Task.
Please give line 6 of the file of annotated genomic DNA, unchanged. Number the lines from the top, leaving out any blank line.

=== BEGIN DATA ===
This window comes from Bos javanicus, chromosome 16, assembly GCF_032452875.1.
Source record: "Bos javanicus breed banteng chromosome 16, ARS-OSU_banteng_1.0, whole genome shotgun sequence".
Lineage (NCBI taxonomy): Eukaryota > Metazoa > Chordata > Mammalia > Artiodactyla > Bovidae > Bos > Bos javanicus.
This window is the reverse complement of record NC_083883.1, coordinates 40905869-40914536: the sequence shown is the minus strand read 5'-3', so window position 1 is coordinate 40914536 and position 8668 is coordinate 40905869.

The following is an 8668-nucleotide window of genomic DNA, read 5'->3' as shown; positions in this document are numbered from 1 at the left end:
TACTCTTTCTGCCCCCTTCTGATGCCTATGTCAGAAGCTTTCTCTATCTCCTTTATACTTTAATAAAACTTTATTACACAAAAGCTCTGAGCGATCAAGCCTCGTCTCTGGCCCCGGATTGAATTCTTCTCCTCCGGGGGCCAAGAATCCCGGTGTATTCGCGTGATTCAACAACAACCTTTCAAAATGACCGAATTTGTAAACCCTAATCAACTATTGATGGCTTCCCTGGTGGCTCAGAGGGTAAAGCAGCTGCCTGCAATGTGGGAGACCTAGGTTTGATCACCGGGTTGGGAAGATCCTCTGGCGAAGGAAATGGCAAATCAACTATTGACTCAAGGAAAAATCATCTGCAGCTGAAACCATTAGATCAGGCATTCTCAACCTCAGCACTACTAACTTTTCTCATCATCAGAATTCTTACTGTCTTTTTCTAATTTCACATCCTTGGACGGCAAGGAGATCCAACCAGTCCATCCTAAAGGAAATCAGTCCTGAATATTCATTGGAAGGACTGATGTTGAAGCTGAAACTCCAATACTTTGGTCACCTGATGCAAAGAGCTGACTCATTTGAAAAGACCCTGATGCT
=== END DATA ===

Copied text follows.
TACTCTTTCTGCCCCCTTCTGATGCCTATGTCAGAAGCTTTCTCTATCTCCTTTATACTTTAATAAAACTTTATTACACAAAAGCTCTGAGCGATCAAGCCTCGTCTCTGGCCCCGGATTGAATTCTTCTCCTCCGGGGGCCAAGAATCCCGGTGTATTCGCGTGATTCAACAACAACCTTTCAAAATGACCGAATTTGTAAACCCTAATCAACTATTGATGGCTTCCCTGGTGGCTCAGAGGGTAAAGCAGCTGCCTGCAATGTGGGAGACCTAGGTTTGATCACCGGGTTGGGAAGATCCTCTGGCGAAGGAAATGGCAAATCAACTATTGACTCAAGGAAAAATCATCTGCAGCTGAAACCATTAGATCAGGCATTCTCAACCTCAGCACTACTAACTTTTCTCATCATCAGAATTCTTACTGTCTTTTTCTAATTTCACATCCTTGGACGGCAAGGAGATCCAACCAGTCCATCCTAAAGGAAATCAGTCCTGAATATTCATTGGAAGGACTGATGTTGAAGCTGAAACTCCAATACTTTGGTCACCTGATGCAAAGAGCTGACTCATTTGAAAAGACCCTGATGCT